University of Pittsburgh
May 18, 1999


Contact:  412-624-4147

PITTSBURGH, May 19 -- The William and Flora Hewlett Foundation has awarded the Center for Latin American Studies (CLAS) at the University of Pittsburgh a two-year, $200,000 general support grant, CLAS Director Billie R. DeWalt announced today.

According to DeWalt, the grant will enhance the long-term strength and stability of the 35-year-old Center and its programs; help to attract the brightest students and expert scholars to the University of Pittsburgh; and provide enhanced opportunities for increased interaction, collaboration, and exchange with Latin America and the Caribbean.

CLAS is ranked as one of the most outstanding programs of its kind in the nation, designated as a National Resource Center (NRC) on Latin America by the U.S. Department of Education. The Center's Eduardo Lozano Latin American Library Collection is among the top ten in the U.S. and includes exceptional resources on Bolivia, Cuba, Argentina and Brazil. The Center also maintains cooperative exchange agreements with more than 65 universities and institutions in Latin America and the Caribbean.

"The Center for Latin American Studies at Pitt is at a pivotal juncture in its existence," said DeWalt. "Having achieved extraordinary success in a relatively short time, the Center must now build upon its past and current accomplishments and rise to a new level of excellence in education, research and community outreach. This grant will help us to do that."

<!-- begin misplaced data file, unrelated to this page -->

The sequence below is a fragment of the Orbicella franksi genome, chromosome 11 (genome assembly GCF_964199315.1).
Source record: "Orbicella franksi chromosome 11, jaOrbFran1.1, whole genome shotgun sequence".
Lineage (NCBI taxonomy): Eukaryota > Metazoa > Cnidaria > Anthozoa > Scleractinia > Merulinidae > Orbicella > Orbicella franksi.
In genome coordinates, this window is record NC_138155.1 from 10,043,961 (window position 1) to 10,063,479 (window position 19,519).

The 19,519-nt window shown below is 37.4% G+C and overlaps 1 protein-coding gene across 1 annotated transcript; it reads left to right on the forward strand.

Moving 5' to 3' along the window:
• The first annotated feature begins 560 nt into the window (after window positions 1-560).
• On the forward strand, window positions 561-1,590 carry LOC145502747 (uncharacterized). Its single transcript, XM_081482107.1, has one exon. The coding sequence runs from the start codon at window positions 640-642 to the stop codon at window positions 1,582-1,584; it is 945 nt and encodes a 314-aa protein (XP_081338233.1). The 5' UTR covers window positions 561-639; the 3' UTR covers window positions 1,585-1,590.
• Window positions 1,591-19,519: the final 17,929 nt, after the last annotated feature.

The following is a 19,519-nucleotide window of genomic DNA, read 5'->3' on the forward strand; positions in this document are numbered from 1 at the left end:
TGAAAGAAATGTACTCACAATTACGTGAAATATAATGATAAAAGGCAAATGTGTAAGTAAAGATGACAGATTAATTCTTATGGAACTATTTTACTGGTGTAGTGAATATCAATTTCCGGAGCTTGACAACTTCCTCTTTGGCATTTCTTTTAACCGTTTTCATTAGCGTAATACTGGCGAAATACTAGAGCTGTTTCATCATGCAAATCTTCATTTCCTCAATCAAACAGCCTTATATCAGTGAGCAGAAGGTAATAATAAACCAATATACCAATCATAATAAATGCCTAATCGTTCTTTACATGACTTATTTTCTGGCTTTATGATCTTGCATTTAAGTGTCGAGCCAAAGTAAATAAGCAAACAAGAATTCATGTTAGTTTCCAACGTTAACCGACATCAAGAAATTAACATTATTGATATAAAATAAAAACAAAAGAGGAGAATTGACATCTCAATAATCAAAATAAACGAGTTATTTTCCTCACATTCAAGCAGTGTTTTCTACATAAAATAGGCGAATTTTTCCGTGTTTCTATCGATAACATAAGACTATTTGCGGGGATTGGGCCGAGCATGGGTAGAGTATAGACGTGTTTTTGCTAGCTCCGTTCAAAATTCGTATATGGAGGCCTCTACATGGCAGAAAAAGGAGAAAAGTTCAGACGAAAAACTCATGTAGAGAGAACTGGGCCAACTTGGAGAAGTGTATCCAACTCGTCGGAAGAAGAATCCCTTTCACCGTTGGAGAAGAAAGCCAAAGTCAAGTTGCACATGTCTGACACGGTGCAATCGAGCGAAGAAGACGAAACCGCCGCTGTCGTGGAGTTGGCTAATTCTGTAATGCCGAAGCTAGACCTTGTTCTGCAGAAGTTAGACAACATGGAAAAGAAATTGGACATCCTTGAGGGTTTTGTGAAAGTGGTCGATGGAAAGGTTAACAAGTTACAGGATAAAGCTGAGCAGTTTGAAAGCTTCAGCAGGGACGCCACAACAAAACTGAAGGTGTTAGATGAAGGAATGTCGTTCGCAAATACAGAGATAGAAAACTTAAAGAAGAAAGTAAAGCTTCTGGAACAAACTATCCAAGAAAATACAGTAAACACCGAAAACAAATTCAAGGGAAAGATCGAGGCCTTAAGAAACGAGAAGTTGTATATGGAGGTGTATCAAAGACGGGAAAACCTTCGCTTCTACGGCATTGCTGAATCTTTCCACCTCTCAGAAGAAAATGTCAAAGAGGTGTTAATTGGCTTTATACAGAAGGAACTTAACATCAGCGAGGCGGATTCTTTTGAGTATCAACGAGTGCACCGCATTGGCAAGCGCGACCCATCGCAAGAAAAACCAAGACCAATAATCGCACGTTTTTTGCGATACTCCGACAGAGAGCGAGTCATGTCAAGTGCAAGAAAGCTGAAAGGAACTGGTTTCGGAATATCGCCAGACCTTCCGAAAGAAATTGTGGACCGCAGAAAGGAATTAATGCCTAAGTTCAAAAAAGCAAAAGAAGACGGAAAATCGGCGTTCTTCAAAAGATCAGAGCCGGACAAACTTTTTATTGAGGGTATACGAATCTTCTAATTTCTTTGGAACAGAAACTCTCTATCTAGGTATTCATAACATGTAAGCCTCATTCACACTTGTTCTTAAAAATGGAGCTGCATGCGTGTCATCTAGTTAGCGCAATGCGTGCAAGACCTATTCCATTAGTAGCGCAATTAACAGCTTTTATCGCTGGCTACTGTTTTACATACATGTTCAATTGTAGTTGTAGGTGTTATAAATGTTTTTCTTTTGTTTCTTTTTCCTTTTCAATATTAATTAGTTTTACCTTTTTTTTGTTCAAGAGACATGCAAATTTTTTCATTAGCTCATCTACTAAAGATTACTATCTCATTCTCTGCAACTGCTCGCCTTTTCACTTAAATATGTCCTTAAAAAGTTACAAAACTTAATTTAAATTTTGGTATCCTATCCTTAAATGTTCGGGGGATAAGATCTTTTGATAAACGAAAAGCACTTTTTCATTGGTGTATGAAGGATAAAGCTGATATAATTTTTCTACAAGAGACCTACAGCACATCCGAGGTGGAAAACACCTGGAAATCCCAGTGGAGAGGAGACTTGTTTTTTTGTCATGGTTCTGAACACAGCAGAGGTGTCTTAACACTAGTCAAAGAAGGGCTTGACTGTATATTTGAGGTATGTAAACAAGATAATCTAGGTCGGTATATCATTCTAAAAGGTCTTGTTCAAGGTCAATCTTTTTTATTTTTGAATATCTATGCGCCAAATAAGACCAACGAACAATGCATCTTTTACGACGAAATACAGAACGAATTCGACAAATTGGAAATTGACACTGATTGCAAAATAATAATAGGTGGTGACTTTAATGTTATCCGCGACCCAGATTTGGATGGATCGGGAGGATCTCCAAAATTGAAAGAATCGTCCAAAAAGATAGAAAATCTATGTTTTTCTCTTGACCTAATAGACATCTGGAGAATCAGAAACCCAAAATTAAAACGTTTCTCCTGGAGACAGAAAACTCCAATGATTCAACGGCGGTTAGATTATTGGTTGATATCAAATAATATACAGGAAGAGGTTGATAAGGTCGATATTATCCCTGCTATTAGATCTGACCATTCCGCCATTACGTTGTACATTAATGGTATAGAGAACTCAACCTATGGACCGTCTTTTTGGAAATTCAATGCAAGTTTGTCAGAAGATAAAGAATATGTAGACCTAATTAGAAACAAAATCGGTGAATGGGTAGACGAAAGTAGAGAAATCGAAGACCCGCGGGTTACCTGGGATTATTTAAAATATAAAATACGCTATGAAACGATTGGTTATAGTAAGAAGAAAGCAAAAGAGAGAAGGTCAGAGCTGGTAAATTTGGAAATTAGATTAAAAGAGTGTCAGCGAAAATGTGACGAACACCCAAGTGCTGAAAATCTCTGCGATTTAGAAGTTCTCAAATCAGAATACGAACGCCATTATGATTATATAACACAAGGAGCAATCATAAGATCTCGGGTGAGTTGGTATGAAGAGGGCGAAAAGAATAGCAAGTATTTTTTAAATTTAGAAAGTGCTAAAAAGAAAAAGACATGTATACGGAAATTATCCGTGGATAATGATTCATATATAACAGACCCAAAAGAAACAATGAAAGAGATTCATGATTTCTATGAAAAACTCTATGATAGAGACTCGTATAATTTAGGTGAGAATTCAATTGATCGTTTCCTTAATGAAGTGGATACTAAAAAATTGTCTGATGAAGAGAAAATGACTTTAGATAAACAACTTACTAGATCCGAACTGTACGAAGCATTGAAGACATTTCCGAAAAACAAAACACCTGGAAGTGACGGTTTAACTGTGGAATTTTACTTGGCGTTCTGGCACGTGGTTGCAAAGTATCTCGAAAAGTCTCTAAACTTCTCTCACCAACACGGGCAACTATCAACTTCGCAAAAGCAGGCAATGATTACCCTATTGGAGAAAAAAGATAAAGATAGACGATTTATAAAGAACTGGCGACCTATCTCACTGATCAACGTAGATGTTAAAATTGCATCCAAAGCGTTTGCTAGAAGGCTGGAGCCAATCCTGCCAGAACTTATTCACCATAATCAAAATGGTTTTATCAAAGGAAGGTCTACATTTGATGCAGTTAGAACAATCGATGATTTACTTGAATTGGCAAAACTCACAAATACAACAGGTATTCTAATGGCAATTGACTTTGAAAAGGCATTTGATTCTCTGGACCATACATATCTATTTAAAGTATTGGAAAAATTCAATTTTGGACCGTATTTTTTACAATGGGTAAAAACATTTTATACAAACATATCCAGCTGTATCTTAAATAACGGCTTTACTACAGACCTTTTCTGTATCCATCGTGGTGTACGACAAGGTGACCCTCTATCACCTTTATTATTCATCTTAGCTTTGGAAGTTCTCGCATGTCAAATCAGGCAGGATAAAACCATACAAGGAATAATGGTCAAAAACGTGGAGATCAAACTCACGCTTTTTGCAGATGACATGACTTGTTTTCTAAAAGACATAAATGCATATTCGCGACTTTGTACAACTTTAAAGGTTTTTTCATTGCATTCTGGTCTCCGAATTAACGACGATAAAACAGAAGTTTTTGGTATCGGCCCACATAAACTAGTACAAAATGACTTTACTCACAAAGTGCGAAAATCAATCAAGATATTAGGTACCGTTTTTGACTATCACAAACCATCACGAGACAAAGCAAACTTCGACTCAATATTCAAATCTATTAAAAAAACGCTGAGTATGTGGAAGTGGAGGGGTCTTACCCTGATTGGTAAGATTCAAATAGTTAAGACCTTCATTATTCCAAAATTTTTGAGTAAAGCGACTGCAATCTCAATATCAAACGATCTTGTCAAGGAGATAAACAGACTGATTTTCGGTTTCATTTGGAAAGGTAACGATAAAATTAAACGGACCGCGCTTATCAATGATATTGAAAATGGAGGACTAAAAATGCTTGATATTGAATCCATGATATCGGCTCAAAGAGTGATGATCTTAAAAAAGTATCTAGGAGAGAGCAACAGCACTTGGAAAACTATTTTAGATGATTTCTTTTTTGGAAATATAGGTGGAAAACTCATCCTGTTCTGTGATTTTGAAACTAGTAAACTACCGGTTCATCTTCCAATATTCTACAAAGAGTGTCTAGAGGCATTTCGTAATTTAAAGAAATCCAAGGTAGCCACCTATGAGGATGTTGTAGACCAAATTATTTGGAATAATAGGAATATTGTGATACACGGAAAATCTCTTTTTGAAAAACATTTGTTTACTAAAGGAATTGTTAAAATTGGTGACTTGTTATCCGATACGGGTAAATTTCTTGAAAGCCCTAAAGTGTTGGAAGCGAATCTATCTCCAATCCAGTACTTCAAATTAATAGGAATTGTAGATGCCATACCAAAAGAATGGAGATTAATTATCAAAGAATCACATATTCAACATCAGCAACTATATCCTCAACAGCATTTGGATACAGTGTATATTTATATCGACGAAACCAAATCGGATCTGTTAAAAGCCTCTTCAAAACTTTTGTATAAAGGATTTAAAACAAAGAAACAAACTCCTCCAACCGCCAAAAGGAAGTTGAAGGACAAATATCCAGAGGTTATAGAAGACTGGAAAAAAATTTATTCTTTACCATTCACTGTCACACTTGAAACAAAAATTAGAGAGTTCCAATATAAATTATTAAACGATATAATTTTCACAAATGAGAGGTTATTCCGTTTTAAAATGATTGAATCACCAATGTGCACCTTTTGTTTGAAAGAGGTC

According to DeWalt, the Hewlett Foundation grant will support faculty and graduate student field research, visits by scholars from Latin America and the Caribbean, collaborative conferences, faculty and student travel to professional meetings, and fellowship support for a graduate student in Latin American Studies.

"Equally important, the activities supported by the Hewlett Foundation will have significant and positive impact on diverse populations," said DeWalt. "Not only will they benefit faculty and students at numerous universities besides Pitt, but they will serve as vehicles for the discussion, implementation and evaluation of a wide range of educational, policy and business initiatives for both public and private sector Latin American institutions."